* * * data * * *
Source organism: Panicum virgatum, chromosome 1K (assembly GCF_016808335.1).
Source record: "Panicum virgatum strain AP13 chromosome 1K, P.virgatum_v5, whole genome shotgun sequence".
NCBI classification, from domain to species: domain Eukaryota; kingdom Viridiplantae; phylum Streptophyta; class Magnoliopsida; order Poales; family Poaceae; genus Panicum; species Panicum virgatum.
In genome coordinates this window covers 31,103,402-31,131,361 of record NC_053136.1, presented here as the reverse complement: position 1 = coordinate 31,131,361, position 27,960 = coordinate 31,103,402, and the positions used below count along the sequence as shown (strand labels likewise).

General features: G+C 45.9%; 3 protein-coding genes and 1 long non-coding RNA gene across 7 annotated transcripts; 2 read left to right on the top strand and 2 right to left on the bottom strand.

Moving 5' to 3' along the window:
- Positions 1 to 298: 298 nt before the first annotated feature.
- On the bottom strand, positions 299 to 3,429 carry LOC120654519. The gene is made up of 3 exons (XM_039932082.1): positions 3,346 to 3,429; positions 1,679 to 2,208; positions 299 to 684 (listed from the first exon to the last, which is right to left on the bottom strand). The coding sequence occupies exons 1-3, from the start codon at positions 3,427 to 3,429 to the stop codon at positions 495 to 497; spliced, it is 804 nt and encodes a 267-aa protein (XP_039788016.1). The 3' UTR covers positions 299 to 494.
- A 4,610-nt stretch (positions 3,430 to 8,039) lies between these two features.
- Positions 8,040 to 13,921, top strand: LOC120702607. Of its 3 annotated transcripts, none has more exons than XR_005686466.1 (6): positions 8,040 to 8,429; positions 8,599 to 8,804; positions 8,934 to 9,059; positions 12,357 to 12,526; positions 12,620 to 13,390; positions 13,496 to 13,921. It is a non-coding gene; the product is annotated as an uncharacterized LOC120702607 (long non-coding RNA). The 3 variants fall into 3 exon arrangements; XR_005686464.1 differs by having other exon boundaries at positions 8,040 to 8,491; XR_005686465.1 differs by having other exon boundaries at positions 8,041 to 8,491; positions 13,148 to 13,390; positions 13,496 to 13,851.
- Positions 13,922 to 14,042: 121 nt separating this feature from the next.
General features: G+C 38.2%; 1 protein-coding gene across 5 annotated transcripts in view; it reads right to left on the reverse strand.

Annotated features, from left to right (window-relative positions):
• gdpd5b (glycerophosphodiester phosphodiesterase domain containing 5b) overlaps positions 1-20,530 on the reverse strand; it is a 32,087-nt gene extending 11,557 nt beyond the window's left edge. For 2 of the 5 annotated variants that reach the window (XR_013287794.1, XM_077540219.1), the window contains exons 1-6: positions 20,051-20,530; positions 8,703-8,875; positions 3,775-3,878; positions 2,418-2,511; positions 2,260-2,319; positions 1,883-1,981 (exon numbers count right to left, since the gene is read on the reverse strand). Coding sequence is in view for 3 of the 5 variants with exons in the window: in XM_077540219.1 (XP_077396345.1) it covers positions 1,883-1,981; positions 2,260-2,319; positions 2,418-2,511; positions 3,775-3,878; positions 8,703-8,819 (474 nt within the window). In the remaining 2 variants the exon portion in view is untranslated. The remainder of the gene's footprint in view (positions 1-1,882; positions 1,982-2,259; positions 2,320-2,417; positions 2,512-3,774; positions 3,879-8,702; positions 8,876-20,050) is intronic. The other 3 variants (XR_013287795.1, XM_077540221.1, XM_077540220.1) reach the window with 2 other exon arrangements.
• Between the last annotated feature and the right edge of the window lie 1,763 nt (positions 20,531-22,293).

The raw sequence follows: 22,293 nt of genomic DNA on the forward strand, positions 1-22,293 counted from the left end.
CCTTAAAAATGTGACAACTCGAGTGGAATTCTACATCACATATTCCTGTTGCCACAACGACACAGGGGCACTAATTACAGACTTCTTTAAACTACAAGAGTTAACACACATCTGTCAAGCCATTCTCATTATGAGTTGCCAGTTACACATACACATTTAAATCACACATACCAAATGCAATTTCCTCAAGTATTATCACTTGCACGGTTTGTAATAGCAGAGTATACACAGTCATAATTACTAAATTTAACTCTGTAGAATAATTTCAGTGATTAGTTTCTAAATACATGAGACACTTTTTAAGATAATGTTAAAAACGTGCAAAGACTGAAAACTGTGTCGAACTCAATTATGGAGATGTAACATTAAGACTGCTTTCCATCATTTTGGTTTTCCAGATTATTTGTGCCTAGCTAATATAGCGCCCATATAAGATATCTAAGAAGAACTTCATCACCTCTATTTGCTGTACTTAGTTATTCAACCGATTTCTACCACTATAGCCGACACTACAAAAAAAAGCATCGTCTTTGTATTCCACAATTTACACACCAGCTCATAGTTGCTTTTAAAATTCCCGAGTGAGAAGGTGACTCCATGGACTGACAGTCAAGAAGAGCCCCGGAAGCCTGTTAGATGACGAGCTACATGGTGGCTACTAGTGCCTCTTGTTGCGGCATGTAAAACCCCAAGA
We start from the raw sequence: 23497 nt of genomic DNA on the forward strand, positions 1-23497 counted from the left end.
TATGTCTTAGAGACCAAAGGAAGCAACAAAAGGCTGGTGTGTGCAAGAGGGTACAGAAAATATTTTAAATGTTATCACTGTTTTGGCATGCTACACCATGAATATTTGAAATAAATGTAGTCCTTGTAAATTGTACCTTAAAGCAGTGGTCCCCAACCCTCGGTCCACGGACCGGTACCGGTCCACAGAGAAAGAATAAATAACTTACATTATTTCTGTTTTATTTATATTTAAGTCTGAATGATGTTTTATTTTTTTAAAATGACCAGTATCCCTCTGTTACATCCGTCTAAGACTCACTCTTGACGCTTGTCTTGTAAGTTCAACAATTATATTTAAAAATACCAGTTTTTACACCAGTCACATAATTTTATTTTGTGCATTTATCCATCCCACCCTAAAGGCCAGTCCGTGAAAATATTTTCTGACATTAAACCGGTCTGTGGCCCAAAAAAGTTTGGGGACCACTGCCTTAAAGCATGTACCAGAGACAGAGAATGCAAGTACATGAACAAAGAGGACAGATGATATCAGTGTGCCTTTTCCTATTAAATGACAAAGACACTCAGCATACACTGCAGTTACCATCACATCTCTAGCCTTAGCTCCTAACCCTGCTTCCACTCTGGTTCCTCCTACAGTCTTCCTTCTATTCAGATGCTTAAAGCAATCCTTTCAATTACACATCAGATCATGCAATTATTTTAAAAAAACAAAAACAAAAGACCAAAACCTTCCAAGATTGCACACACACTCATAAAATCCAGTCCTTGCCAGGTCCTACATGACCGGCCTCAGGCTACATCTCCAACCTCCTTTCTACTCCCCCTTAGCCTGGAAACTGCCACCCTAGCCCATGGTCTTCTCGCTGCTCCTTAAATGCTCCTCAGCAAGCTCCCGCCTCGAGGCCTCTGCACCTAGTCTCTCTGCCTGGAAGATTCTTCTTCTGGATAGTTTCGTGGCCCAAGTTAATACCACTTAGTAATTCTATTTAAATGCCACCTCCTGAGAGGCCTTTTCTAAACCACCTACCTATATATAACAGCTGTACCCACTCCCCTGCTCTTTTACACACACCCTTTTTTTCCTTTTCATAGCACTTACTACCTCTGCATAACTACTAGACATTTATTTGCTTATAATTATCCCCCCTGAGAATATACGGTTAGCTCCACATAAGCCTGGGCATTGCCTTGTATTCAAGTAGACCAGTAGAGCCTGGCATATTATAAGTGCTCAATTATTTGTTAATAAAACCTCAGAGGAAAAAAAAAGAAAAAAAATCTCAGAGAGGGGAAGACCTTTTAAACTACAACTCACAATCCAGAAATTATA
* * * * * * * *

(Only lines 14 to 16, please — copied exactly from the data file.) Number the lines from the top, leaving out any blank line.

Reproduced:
• gdpd5b (glycerophosphodiester phosphodiesterase domain containing 5b) overlaps positions 1-20,530 on the reverse strand; it is a 32,087-nt gene extending 11,557 nt beyond the window's left edge. For 2 of the 5 annotated variants that reach the window (XR_013287794.1, XM_077540219.1), the window contains exons 1-6: positions 20,051-20,530; positions 8,703-8,875; positions 3,775-3,878; positions 2,418-2,511; positions 2,260-2,319; positions 1,883-1,981 (exon numbers count right to left, since the gene is read on the reverse strand). Coding sequence is in view for 3 of the 5 variants with exons in the window: in XM_077540219.1 (XP_077396345.1) it covers positions 1,883-1,981; positions 2,260-2,319; positions 2,418-2,511; positions 3,775-3,878; positions 8,703-8,819 (474 nt within the window). In the remaining 2 variants the exon portion in view is untranslated. The remainder of the gene's footprint in view (positions 1-1,882; positions 1,982-2,259; positions 2,320-2,417; positions 2,512-3,774; positions 3,879-8,702; positions 8,876-20,050) is intronic. The other 3 variants (XR_013287795.1, XM_077540221.1, XM_077540220.1) reach the window with 2 other exon arrangements.
• Between the last annotated feature and the right edge of the window lie 1,763 nt (positions 20,531-22,293).

The raw sequence follows: 22,293 nt of genomic DNA on the forward strand, positions 1-22,293 counted from the left end.